ALL THAT WAS SAID was the no law needed to be put in place. Period. Nothing else was authorized. No loopholes were created.
    So why the panic?
    Explain it to me, because I’m just not seeing it. If things were fine yesterday, and they are fine today, and nothing changed, where is the down side?

  60. Trai_Dep says:

    It’s working fine NOW. The telecos want to make a power grab because they’re angry that they’re “mere” bandwidth providers. Instead of creating compelling products to fairly compete with the Googles – and gods know what other innovators want to change our lives that are in the garage stage – they want to use their sanctioned monopoly power in one sphere to control – curtail – another.

    Net neutrality IS the status quo ante. It IS “leaving things alone”. Got a great idea – bring it on! Let the market decide. No barriers. I’m stunned that there’s argument on something this fundamental.

    What they want to do is erect a toll booth. A significant CHANGE. From there, they’re be able to give pass/fails on companies far more innovative than they.

    “Nothing’s changed” solely because they’re in the planning stages. Facing significant pushback from consumers, from innovative companies, from the wealth-providers. It’s like defending Microsoft’s early attempts at “removing the oxygen” from Netscape: no harm. Yet. Until it was too late.

    No one is stopping them from competing. Nor should they. Net neutrality ensures they do so fairly. That’s all.

  61. dbeahn says:

    @trai_dep: “Net neutrality IS the status quo ante. It IS “leaving things alone”. Got a great idea – bring it on! Let the market decide. No barriers. I’m stunned that there’s argument on something this fundamental.”

    So let me get this straight: There is no law now, and telcos CAN pick winners and losers if they want. And that system is working. So you think we need a law to fix what isn’t broken?

    Maybe you should see if Google or Wikipedia have entries on “insanity” before you “you spout off ill-informed opinions”. That way, you’ll know how you sound.

    On top of that, no one believes that telcos have the right to pick “winners and losers”. Wouldn’t hold up in court, and ISPs know that. What net-neutrality is about is whether or not telcos have the right, on their own networks, to give certain traffic priority. Does Comcast have the right, if the network is congested, to give their Comcast Digital Voice traffic a priority code so that people that have it can still use the phone. Well, why shouldn’t they have that right? If you have one person that has Vonage, which pays no money to maintain and build out the network, and another person that is paying more for Comcast Digital Voice because Comcast has additional expense that Vonage doesn’t, how is it “anti-competitive” that Comcast offer their customers something Vonage can’t? Which is the priority on the net to keep their service clear.

    Now, if we were saying they were BLOCKING Vonage, or limiting the “free” bandwidth to the point nothing could get through, then yes, it would be a problem and there would need to be legislation to “fix” it. But that isn’t happening, and there’s no reason that the ISPs would do that (because the lawsuits would get expensive fast, and the legislation that DID pass as a result would likely be punitive in nature).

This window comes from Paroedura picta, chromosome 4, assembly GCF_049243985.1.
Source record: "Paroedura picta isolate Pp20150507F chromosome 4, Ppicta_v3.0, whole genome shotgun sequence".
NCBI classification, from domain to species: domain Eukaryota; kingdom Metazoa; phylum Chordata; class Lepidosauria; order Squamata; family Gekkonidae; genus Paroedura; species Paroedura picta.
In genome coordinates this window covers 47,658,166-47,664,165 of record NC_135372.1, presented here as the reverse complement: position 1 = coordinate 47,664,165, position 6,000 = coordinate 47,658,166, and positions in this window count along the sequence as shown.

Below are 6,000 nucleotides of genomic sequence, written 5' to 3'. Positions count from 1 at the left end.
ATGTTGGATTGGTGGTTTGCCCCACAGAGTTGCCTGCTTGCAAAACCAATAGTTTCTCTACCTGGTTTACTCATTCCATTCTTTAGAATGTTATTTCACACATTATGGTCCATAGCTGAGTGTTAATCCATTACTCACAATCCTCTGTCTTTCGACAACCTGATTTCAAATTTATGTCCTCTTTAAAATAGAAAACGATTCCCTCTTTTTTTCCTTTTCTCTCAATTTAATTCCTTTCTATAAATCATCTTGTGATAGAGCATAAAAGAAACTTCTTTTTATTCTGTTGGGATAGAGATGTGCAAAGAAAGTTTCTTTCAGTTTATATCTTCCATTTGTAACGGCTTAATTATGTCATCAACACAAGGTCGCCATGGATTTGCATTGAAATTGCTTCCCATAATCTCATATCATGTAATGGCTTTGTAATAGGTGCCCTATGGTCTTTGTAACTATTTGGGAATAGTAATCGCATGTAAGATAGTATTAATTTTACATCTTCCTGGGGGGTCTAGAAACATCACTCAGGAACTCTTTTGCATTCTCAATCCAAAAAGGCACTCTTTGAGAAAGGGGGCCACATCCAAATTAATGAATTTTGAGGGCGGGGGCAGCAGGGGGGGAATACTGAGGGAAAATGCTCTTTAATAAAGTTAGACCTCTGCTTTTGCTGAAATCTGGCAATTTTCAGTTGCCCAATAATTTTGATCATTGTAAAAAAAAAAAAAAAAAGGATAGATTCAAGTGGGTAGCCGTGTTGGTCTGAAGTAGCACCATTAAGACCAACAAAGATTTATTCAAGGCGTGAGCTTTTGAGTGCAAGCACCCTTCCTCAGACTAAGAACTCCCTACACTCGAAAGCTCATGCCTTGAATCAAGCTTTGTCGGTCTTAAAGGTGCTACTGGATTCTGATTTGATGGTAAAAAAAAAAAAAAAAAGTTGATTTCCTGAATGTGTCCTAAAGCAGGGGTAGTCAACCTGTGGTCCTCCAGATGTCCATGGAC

@trai_dep: “No one is stopping them from competing. Nor should they. Net neutrality ensures they do so fairly. That’s all.”

    How is it “competing fairly” when the people that build and maintain the network, and therefore have higher costs, have to compete against a company like Vonage, which doesn’t have that extra cost, and as a result can offer the service for a lower price?

  62. Trai_Dep says:

    God are you f*cking stupid or what?

    Look up net neutrality on wiki. You’re a misinformed, blathering idiot and I’m tired of explaining what the basics are. Learn them then feel free to join the debate.

  63. killavanilla says:

    trai – settle down champ.
    Net Neutrality is a subject people are at odd’s about.
    I don’t think you are ‘f*cking stupid’ because you think government regulation of a perfectly functional internet is a good thing.
    Calling other people stupid because they disagree with you doesn’t help your cause one bit.
    Insulting others because they think differently than you isn’t a good idea.
    You seem to believe that government regulation of net neutrality is a good thing – the government will make sure that competition is available and that through regulation, we will have a neutral net.
    Others, including myself, think we don’t need the government to get involved when there is absolutely no problem with the way things are.
    And we aren’t alone, many experts on the subject believe that the idea of regulating net neutrality would be far more harmful than good.
    For instance, (from wiki)
    Bob Kahn, one of the fathers of the Internet, has said net neutrality is a slogan that would freeze innovation in the core of the Internet.
    Dave Farber, Michael Katz, Chris Yoo, and Gerald Faulhaber — Farber, known as the ‘grandfather of the Internet’ because he taught many of its chief designers, has written and spoken strongly in favor of continued research and development on core Internet protocols. He joined academic colleagues Michael Katz, Chris Yoo, and Gerald Faulhaber in an Op-Ed for the Washington Post strongly critical of network neutrality, stating, “The Internet needs a makeover. Unfortunately, congressional initiatives aimed at preserving the best of the old Internet threaten to stifle the emergence of the new one.”
    These people, I assure you, are not idiots.
    It’s okay to disagree. It’s not okay to assume you know better than everyone else.

  64. boandmichele says:

    to be blatantly off-topic

    that sucks for you. i have charter, 10down/1up. i regularly hit speeds of 7000 kbps on speed tests and torrent speeds of over 1100 kbps.

    i also have charter telephone and tv, and pay 180 a month for everything. long distance, all premium channels, and my internet.

    its odd that charter is so bad there, and so good here in TN.